Saturday, February 21, 2009

Kurt Vonnegut on History

My contribution to the collapse of consumption

I finished Baseball Prospectus 2009, my annual trip to the world of snarky player projections, and moved on to my pile of library books I was temporarily ignoring. First up is Kevin Kerrane's "Dollar Sign on the Muscle", a study of baseball scouting. It is one of those books that is relatively well known, at least in baseball circles, and is proving to be better than I had expected.

Friday, February 20, 2009

They're Both Right

I am pleased as punch to report "We're Both Right", one of my favorite podcasts, is back in the saddle again at

Rick Santelli's Rant

CNBC's Rick Santelli went off on a bender about Obama's housing plan. With a backdrop of stock traders behind him, Santelli decrys the notion of bailing out homeowners, half joking about a revolution and a "Chicago Tea Party".

Josh Hamilton is an outfielder for the Texas Rangers who batted .304 with 32 home runs during 2008. Drafted in 1999, Hamilton was one of the most promising young players in baseball, but essentially spent 2001-2007 inside of a crack pipe.


It is true that we need to know how we got to where we are. That's why we study history-understanding the past helps us understand the present.

But I think the larger point is that we need to go forward, and, as Bill Parcells used to say, you are what your record says you are. Spending time morally judging how we got here isn't helpful.

Santelli warns that the government is engaging in moral hazard by proposing to bail out homeowners who bought too much house. But they're in the house now-calling them names doesn't help them make the payment. And Santelli's trader pals were the bright folks who decided that bonds built on fairy dust and unicorn farming were a good investment strategy. And what ELSE are we going to do? Just let them drown, and take the banks down with them?

Josh Hamilton's not a hero, some people say. He did it to himself-no one forced him to pick up the pipe. He nearly kicked away a promising future-and possibly a slot in the Hall of Fame.

I don't believe in judging people for how they lived their lives. They did what they did-they made the mistakes they made. I'd rather ask- how can we help them going forward?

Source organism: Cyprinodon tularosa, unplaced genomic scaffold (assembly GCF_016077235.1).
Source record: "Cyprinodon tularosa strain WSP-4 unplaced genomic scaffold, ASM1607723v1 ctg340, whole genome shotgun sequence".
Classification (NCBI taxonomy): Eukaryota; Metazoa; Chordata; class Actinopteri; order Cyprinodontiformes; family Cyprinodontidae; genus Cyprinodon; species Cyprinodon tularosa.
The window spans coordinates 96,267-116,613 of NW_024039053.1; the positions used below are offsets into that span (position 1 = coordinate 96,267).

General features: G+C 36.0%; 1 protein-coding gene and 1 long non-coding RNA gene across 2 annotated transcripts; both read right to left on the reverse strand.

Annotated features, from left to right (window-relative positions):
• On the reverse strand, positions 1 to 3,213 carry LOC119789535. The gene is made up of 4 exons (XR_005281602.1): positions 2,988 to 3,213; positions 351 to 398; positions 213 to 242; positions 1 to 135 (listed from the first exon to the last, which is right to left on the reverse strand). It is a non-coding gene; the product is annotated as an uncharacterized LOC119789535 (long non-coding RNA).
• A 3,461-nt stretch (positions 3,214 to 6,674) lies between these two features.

I'm not any happier about my tax money going to bail out homeowners than I was about it going to bail out bankers than I was about it buying exploding things that kill children. But government isn't a cafeteria, and these are our countrymen. They may not deserve it, but Americans help people when they need help, not necessarily when they deserve it.

Josh Hamilton crawled out of the crack pipe and back into his profession. Celebrating his return is not endorsing his drug abuse. Helping homeowners doesn't endorse poor decision making.

It's the smart thing to do-but more important, it's the right thing to do. The compassionate thing to do. The Christian thing to do.

Thursday, February 19, 2009

A 200+ Word Palindrome?

Admittedly, I haven't verified this, but reportedly, this is a 224 word palindrome.

Wednesday, February 18, 2009

Another Cartoon Flap

Apparently, this cartoon, from the New York Post, has caused a fuss and bother. Some apparently think the chimp is supposed to represent the President, and some argue that the cartoon is making reference to an actual chimp that was shot in Stamford, Connecticut recently, I guess implying that the stimulus is so bad, even a chimp could have written it better.

I object to the cartoon mostly because it isn't funny.

Tuesday, February 17, 2009

Too priceless not to note

I can't say who it is, but let's just say I heard someone say the following.

"I'm going to cheat on my test so I can make it in time for my son's First Confession."

Scrapping with Honesty

You would think, had I nothing to say, I would stay quiet.

You would be wrong.